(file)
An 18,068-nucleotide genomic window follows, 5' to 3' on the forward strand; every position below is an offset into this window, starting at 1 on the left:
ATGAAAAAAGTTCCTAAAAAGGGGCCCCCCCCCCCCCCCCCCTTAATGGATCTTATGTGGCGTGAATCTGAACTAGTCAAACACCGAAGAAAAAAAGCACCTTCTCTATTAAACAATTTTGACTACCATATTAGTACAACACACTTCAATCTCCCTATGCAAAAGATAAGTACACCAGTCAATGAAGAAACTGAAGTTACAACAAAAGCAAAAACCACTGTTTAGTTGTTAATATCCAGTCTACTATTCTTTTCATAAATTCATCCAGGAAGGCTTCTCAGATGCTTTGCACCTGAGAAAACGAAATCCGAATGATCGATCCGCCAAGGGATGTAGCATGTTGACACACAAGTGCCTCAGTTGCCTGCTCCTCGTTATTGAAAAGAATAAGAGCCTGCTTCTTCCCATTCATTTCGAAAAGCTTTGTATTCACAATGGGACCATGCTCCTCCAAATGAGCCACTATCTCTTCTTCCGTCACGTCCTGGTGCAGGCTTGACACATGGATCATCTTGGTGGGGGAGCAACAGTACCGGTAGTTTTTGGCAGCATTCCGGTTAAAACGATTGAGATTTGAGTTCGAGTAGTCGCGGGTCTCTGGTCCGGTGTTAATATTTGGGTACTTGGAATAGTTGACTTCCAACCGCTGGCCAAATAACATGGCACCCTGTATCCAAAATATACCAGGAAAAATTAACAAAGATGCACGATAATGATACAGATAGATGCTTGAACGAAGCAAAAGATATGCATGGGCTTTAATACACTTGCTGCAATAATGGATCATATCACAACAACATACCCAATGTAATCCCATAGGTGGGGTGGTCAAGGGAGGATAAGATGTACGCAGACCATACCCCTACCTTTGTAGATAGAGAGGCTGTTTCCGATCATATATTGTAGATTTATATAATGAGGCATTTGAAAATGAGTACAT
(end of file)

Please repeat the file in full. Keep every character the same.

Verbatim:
An 18,068-nucleotide genomic window follows, 5' to 3' on the forward strand; every position below is an offset into this window, starting at 1 on the left:
ATGAAAAAAGTTCCTAAAAAGGGGCCCCCCCCCCCCCCCCCCTTAATGGATCTTATGTGGCGTGAATCTGAACTAGTCAAACACCGAAGAAAAAAAGCACCTTCTCTATTAAACAATTTTGACTACCATATTAGTACAACACACTTCAATCTCCCTATGCAAAAGATAAGTACACCAGTCAATGAAGAAACTGAAGTTACAACAAAAGCAAAAACCACTGTTTAGTTGTTAATATCCAGTCTACTATTCTTTTCATAAATTCATCCAGGAAGGCTTCTCAGATGCTTTGCACCTGAGAAAACGAAATCCGAATGATCGATCCGCCAAGGGATGTAGCATGTTGACACACAAGTGCCTCAGTTGCCTGCTCCTCGTTATTGAAAAGAATAAGAGCCTGCTTCTTCCCATTCATTTCGAAAAGCTTTGTATTCACAATGGGACCATGCTCCTCCAAATGAGCCACTATCTCTTCTTCCGTCACGTCCTGGTGCAGGCTTGACACATGGATCATCTTGGTGGGGGAGCAACAGTACCGGTAGTTTTTGGCAGCATTCCGGTTAAAACGATTGAGATTTGAGTTCGAGTAGTCGCGGGTCTCTGGTCCGGTGTTAATATTTGGGTACTTGGAATAGTTGACTTCCAACCGCTGGCCAAATAACATGGCACCCTGTATCCAAAATATACCAGGAAAAATTAACAAAGATGCACGATAATGATACAGATAGATGCTTGAACGAAGCAAAAGATATGCATGGGCTTTAATACACTTGCTGCAATAATGGATCATATCACAACAACATACCCAATGTAATCCCATAGGTGGGGTGGTCAAGGGAGGATAAGATGTACGCAGACCATACCCCTACCTTTGTAGATAGAGAGGCTGTTTCCGATCATATATTGTAGATTTATATAATGAGGCATTTGAAAATGAGTACAT